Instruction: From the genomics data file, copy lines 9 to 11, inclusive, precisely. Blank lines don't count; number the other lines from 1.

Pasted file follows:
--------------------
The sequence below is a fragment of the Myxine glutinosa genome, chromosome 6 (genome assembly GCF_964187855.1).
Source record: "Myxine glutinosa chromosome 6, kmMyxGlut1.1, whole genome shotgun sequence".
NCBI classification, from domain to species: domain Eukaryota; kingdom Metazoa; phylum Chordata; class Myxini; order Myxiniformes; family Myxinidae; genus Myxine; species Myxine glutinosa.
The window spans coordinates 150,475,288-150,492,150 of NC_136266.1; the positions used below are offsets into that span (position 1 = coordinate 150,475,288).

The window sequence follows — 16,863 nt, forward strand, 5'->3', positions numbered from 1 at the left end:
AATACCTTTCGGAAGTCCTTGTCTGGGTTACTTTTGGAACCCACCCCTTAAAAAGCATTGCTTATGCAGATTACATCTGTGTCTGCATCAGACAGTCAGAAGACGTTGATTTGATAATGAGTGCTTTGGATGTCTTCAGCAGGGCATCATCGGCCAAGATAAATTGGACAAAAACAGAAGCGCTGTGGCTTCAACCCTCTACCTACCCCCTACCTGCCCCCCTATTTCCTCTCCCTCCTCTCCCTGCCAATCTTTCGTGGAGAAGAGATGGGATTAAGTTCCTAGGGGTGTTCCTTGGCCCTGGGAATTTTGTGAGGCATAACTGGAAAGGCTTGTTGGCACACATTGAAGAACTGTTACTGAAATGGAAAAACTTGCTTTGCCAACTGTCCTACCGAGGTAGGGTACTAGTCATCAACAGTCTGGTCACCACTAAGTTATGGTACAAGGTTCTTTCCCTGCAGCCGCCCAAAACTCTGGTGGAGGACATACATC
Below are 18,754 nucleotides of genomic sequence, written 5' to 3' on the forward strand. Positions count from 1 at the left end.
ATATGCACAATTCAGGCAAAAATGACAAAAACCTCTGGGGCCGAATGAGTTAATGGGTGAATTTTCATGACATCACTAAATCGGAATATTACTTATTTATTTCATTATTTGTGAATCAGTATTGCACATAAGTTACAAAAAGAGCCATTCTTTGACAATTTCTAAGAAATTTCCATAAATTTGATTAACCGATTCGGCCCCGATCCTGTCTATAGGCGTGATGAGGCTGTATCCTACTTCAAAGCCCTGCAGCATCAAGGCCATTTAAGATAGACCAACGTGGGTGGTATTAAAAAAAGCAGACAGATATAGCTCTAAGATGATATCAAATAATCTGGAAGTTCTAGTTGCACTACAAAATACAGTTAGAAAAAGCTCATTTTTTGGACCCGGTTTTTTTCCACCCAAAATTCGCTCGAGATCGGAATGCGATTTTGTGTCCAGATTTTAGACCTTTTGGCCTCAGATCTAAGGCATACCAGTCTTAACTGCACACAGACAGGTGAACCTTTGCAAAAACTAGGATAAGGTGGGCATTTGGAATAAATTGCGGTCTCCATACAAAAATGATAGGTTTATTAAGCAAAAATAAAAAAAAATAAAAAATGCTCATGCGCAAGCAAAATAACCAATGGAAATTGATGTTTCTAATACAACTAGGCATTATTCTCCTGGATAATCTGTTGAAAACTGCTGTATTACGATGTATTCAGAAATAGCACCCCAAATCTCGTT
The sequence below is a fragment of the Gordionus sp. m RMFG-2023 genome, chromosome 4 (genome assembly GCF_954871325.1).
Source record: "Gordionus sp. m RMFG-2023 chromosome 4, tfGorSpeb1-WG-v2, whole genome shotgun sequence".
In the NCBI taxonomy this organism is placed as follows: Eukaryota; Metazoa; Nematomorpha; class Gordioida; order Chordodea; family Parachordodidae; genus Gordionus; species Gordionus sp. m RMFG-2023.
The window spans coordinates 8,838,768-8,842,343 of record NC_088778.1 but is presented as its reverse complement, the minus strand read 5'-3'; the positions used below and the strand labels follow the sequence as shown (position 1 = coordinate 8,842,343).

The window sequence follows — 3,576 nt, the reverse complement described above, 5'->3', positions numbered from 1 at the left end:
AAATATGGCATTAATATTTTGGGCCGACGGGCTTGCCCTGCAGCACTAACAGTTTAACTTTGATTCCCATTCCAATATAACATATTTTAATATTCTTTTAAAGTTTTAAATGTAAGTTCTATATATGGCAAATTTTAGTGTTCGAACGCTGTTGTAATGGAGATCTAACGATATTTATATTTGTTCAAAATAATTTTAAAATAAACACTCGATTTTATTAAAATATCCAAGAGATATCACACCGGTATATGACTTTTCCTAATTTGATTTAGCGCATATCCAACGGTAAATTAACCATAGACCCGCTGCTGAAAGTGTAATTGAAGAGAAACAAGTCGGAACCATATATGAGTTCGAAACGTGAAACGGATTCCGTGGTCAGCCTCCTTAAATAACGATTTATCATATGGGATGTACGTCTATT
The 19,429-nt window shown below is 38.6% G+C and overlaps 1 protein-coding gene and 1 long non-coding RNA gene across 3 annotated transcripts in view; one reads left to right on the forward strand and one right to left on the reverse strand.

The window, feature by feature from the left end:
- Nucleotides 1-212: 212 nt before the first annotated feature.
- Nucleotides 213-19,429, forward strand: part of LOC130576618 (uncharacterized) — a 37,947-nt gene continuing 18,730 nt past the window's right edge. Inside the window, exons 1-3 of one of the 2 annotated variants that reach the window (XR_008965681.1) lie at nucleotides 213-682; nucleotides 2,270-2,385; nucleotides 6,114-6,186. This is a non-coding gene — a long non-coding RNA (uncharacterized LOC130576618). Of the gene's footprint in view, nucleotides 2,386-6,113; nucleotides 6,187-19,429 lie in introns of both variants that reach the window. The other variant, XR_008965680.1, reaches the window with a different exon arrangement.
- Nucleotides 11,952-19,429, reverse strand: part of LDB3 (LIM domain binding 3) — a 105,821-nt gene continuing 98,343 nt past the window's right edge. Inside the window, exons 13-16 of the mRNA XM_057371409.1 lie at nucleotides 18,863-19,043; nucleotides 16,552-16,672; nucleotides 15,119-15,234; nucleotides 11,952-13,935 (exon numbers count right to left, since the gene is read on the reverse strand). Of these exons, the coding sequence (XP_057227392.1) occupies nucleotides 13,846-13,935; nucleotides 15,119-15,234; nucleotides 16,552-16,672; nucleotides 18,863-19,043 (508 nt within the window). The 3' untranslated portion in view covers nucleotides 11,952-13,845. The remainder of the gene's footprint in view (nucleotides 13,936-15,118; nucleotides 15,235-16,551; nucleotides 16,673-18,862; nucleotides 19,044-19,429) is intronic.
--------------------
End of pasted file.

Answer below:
The sequence below is a fragment of the Gordionus sp. m RMFG-2023 genome, chromosome 4 (genome assembly GCF_954871325.1).
Source record: "Gordionus sp. m RMFG-2023 chromosome 4, tfGorSpeb1-WG-v2, whole genome shotgun sequence".
In the NCBI taxonomy this organism is placed as follows: Eukaryota; Metazoa; Nematomorpha; class Gordioida; order Chordodea; family Parachordodidae; genus Gordionus; species Gordionus sp. m RMFG-2023.